The Computer from Pascal to von Neumann / Edition 1

The Computer from Pascal to von Neumann / Edition 1

5.0 1
by Herman H. Goldstine
     
 

ISBN-10: 0691023670

ISBN-13: 9780691023670

Pub. Date: 10/01/1980

Publisher: Princeton University Press

In 1942, Lt. Herman H. Goldstine, a former mathematics professor, was stationed at the Moore School of Electrical Engineering at the University of Pennsylvania. It was there that he assisted in the creation of the ENIAC, the first electronic digital computer. The ENIAC was operational in 1945, but plans for a new computer were already underway. The principal source

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Overview

In 1942, Lt. Herman H. Goldstine, a former mathematics professor, was stationed at the Moore School of Electrical Engineering at the University of Pennsylvania. It was there that he assisted in the creation of the ENIAC, the first electronic digital computer. The ENIAC was operational in 1945, but plans for a new computer were already underway. The principal source of ideas for the new computer was John von Neumann, who became Goldstine's chief collaborator. Together they developed EDVAC, successor to ENIAC. After World War II, at the Institute for Advanced Study, they built what was to become the prototype of the present-day computer. Herman Goldstine writes as both historian and scientist in this first examination of the development of computing machinery, from the seventeenth century through the early 1950s. His personal involvement lends a special authenticity to his narrative, as he sprinkles anecdotes and stories liberally through his text.

Product Details

ISBN-13:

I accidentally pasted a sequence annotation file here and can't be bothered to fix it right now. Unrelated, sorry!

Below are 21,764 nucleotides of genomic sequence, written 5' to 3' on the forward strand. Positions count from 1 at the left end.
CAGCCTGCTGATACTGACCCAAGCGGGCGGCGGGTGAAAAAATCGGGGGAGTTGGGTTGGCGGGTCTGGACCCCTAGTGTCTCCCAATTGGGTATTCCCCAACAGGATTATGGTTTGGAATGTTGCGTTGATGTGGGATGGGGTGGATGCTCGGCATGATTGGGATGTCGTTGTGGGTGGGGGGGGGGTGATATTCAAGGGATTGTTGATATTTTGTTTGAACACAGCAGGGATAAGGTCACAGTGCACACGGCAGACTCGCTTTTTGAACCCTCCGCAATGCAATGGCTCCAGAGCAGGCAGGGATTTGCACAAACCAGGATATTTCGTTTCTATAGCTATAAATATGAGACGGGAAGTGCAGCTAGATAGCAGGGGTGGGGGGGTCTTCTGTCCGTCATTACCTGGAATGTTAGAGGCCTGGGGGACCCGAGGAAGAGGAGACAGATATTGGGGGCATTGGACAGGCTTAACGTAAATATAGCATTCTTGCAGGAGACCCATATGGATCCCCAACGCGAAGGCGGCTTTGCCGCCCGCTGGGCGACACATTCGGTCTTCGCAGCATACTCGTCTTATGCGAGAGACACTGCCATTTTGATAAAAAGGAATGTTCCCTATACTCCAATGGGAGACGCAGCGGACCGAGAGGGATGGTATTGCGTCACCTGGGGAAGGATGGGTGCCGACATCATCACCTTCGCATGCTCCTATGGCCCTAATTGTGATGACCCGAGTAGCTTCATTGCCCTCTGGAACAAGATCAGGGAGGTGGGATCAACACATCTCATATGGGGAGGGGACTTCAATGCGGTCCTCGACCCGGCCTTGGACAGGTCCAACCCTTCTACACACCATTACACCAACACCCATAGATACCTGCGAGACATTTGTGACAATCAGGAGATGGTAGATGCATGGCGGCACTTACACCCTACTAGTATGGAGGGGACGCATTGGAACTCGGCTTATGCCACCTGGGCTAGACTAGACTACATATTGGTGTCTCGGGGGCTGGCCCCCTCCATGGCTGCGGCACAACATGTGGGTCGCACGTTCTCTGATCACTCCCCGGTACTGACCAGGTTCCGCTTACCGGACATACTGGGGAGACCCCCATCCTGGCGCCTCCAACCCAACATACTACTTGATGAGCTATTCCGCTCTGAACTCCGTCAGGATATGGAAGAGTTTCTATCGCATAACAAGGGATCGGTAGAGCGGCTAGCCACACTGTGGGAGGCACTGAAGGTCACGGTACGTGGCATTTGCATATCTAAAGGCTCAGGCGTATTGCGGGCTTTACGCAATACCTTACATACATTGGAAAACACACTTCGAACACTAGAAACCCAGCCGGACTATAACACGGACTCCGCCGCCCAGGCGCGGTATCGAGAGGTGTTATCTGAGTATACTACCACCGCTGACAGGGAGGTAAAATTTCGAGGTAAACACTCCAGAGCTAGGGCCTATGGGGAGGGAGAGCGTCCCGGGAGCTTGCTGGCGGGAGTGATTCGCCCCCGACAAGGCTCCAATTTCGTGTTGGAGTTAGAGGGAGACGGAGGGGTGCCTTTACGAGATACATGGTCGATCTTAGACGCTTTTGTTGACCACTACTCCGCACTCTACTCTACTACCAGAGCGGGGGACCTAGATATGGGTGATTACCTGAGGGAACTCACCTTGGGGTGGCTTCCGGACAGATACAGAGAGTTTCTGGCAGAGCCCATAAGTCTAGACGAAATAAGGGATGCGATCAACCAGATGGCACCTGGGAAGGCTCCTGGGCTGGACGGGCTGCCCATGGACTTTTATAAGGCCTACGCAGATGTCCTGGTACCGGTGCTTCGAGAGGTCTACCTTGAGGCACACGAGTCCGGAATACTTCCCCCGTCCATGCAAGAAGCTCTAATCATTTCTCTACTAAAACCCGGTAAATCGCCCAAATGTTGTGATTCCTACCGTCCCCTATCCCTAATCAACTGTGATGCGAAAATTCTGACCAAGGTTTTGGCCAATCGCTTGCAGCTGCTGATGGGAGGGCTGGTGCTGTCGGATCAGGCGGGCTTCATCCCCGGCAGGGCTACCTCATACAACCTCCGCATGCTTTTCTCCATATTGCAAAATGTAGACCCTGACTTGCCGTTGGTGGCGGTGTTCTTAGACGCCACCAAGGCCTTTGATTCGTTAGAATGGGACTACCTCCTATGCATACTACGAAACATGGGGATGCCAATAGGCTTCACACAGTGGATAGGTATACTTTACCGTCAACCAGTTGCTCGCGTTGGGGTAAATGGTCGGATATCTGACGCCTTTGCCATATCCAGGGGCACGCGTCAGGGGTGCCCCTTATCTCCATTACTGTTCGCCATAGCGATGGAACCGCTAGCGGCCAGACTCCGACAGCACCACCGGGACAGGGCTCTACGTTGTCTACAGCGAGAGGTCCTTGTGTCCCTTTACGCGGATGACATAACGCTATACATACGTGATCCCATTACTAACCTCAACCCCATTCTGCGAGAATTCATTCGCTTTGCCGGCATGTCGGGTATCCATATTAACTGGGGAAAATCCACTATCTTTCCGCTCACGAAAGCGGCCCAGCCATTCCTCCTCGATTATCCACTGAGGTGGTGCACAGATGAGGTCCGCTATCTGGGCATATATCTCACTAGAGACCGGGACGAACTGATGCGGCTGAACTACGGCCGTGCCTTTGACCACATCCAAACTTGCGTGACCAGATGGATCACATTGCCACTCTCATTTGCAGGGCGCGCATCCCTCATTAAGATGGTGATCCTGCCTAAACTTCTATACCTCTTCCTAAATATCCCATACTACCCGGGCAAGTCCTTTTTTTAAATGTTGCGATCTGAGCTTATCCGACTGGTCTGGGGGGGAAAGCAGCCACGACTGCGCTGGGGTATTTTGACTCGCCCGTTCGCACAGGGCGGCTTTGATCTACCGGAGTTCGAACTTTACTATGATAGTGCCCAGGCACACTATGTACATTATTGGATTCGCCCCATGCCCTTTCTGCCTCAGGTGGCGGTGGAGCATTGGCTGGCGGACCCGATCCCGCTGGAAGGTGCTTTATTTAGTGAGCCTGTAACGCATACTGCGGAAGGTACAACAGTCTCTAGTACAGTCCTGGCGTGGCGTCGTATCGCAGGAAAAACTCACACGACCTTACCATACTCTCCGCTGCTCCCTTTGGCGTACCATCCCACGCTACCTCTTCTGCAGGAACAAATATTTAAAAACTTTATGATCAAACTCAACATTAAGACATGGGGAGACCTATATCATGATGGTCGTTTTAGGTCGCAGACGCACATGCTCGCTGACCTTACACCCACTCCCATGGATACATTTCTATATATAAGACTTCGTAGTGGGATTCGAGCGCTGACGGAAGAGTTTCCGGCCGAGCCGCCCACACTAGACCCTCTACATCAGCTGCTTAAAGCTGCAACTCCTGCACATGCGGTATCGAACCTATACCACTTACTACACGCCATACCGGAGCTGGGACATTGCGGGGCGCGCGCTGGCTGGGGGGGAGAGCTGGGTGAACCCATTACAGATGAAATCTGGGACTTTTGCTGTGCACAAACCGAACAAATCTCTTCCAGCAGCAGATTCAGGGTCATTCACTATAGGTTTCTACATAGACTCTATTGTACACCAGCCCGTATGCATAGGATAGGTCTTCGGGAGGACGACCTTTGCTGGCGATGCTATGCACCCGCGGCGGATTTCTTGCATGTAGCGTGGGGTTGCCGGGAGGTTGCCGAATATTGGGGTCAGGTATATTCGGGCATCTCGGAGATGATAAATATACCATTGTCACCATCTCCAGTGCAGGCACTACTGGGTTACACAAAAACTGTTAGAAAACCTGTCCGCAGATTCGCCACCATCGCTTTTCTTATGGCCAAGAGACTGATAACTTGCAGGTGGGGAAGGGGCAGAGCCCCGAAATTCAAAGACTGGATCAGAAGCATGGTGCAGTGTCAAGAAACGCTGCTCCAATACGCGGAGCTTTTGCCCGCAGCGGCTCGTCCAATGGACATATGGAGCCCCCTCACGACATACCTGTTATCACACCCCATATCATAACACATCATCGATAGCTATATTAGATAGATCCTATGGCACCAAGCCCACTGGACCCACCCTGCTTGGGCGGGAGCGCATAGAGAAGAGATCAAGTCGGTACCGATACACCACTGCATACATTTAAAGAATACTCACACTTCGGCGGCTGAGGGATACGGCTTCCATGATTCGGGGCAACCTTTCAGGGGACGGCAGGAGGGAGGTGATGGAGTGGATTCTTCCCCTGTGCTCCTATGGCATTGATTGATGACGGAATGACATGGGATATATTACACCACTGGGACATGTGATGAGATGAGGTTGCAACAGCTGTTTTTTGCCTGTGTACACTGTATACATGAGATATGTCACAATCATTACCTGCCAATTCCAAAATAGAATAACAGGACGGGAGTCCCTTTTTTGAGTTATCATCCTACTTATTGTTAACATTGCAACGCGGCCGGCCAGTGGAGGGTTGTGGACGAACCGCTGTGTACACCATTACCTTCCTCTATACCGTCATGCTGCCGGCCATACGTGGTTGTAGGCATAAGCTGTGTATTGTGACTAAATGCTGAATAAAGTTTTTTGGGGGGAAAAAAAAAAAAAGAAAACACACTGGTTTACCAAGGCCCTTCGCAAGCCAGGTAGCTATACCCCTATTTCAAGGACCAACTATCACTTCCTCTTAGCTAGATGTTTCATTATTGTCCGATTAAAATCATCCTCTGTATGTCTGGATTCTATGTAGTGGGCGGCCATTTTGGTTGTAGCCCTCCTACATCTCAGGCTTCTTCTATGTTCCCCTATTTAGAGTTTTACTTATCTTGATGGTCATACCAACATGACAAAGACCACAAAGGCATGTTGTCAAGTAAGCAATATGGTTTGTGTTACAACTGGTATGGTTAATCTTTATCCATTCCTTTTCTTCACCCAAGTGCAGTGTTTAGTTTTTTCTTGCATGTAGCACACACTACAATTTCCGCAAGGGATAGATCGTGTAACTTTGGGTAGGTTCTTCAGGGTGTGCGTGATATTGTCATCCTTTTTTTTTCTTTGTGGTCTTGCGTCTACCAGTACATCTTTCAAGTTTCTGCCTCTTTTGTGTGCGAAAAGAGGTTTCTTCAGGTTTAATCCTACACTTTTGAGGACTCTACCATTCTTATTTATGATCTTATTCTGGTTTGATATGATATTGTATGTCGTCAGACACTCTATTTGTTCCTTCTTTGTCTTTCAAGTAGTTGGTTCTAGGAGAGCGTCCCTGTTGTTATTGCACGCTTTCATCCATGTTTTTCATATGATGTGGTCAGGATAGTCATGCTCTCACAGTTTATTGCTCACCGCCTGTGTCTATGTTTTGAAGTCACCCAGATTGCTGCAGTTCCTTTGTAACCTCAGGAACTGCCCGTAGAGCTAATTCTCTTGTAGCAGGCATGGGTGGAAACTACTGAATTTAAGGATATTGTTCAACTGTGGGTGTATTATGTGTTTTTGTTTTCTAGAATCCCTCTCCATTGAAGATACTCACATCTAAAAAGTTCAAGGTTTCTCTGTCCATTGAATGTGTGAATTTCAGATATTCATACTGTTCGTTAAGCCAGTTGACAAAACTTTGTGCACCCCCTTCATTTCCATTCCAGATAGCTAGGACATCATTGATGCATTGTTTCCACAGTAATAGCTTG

9780691023670
Publisher:
Princeton University Press
Publication date:
10/01/1980
Edition description:
Reprint
Pages:
365
Product dimensions:
6.12(w) x 9.06(h) x 1.00(d)

Table of Contents

Preface (1993)
Preface
Beginnings3
Charles Babbage and His Analytical Engine10
The Astronomical Ephemeris27
The Universities: Maxwell and Boole31
Integrators and Planimeters39
Michelson, Fourier Coefficients, and the Gibbs Phenomenon52
Boolean Algebra: x[superscript 2] = xx = x60
Billings, Hollerith, and the Census65
Ballistics and the Rise of the Great Mathematicians72
Bush's Differential Analyzer and Other Analog Devices84
Adaptation to Scientific Needs106
Renascence and Triumph of Digital Means of Computation115
Electronic Efforts prior to the ENIAC123
The Ballistic Research Laboratory127
Differences between Analog and Digital Machines140
Beginnings of the ENIAC148
The ENIAC as a Mathematical Instrument157
John von Neumann and the Computer167
Beyond the ENIAC184
The Structure of the EDVAC204
The Spread of Ideas211
First Calculations on the ENIAC225
Post-EDVAC Days239
The Institute for Advanced Study Computer252
Automata Theory and Logic Machines271
Numerical Mathematics286
Numerical Meteorology300
Engineering Activities and Achievements306
The Computer and UNESCO321
The Early Industrial Scene325
Programming Languages333
Conclusions342
Appendix: World-Wide Developments349
Index363

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